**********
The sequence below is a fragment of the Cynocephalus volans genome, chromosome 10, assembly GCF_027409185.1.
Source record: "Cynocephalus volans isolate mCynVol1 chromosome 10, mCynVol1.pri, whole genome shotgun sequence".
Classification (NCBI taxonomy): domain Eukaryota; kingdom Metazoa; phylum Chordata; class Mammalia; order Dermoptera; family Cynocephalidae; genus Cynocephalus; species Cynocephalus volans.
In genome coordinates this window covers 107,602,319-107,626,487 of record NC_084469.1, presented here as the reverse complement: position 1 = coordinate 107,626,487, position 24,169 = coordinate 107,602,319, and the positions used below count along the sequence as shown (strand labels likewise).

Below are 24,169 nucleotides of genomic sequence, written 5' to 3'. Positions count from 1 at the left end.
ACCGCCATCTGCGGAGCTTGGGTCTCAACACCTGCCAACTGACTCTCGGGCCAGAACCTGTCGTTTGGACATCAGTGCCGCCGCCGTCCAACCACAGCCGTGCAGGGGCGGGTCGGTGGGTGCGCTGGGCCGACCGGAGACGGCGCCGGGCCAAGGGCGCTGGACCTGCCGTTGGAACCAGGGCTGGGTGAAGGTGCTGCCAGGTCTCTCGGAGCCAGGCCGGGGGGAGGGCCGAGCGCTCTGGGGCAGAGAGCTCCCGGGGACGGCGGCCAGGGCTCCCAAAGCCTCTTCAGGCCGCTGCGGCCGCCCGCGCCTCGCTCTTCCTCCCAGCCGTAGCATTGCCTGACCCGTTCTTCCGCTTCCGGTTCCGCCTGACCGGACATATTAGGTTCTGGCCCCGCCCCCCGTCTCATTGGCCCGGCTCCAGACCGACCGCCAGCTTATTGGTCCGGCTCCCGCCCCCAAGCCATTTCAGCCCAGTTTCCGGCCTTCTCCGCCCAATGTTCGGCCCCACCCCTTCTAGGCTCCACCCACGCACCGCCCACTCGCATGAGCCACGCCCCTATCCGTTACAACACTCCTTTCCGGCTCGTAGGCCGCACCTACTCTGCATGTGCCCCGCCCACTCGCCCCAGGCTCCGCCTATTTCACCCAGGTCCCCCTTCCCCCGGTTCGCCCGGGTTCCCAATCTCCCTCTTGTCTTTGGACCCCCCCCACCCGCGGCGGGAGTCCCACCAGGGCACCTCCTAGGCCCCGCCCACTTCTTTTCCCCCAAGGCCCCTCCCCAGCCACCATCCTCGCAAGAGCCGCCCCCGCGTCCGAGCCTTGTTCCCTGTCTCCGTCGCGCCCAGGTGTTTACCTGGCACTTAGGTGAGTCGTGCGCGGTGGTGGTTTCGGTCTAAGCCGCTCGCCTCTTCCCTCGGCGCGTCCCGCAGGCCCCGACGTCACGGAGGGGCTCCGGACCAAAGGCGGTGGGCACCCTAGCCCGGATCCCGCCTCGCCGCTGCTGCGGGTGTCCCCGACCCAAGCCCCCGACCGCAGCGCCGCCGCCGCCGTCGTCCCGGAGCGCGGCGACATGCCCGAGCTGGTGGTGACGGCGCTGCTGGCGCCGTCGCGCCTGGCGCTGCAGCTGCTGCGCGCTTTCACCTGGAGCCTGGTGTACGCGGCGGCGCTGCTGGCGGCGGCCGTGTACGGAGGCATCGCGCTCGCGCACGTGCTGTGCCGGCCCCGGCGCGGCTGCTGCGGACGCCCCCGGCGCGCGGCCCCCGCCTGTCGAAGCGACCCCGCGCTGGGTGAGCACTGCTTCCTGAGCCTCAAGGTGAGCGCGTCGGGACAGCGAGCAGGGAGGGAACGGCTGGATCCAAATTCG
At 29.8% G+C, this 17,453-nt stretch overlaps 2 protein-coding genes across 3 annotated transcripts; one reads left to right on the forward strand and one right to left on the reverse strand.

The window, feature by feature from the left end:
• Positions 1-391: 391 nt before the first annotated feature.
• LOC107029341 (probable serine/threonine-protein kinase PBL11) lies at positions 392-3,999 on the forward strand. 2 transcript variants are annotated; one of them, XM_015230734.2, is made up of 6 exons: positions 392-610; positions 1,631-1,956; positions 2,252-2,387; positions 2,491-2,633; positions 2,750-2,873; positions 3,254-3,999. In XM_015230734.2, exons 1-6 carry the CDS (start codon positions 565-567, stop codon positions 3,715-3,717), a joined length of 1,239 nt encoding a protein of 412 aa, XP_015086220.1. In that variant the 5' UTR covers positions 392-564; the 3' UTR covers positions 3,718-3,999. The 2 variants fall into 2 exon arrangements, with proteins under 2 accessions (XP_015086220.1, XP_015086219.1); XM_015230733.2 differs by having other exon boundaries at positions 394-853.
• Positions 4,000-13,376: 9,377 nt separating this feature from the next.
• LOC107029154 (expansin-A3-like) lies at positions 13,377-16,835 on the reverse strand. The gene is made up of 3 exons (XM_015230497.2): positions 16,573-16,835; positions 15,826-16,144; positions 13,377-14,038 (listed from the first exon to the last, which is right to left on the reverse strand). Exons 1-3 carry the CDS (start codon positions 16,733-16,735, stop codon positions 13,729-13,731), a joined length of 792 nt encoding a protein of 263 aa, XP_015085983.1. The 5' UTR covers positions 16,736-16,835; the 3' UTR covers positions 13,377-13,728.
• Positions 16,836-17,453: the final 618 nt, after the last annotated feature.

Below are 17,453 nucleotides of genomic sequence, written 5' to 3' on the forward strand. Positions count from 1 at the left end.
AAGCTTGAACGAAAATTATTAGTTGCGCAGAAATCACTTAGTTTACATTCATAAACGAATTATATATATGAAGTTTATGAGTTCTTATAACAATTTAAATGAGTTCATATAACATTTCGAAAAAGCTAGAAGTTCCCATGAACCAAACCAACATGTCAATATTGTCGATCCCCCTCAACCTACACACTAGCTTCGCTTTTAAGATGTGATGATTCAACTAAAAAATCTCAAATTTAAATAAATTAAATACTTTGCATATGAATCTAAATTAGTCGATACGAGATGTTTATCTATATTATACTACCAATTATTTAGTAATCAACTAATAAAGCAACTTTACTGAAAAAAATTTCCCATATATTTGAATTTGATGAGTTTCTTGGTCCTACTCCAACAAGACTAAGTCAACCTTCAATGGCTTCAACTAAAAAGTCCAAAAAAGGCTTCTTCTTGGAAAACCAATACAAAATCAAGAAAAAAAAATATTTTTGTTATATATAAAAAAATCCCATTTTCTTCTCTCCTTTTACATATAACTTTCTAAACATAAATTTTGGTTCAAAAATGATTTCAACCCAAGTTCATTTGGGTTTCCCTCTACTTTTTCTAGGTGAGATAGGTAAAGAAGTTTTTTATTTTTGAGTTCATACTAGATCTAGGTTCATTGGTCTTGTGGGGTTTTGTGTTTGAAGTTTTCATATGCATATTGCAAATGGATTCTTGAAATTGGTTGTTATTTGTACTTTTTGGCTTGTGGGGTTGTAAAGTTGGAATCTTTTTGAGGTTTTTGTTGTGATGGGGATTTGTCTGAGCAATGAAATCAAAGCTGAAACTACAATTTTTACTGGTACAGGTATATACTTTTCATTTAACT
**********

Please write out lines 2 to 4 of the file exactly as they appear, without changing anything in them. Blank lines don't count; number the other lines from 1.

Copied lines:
Source record: "Cynocephalus volans isolate mCynVol1 chromosome 10, mCynVol1.pri, whole genome shotgun sequence".
Classification (NCBI taxonomy): domain Eukaryota; kingdom Metazoa; phylum Chordata; class Mammalia; order Dermoptera; family Cynocephalidae; genus Cynocephalus; species Cynocephalus volans.
In genome coordinates this window covers 107,602,319-107,626,487 of record NC_084469.1, presented here as the reverse complement: position 1 = coordinate 107,626,487, position 24,169 = coordinate 107,602,319, and the positions used below count along the sequence as shown (strand labels likewise).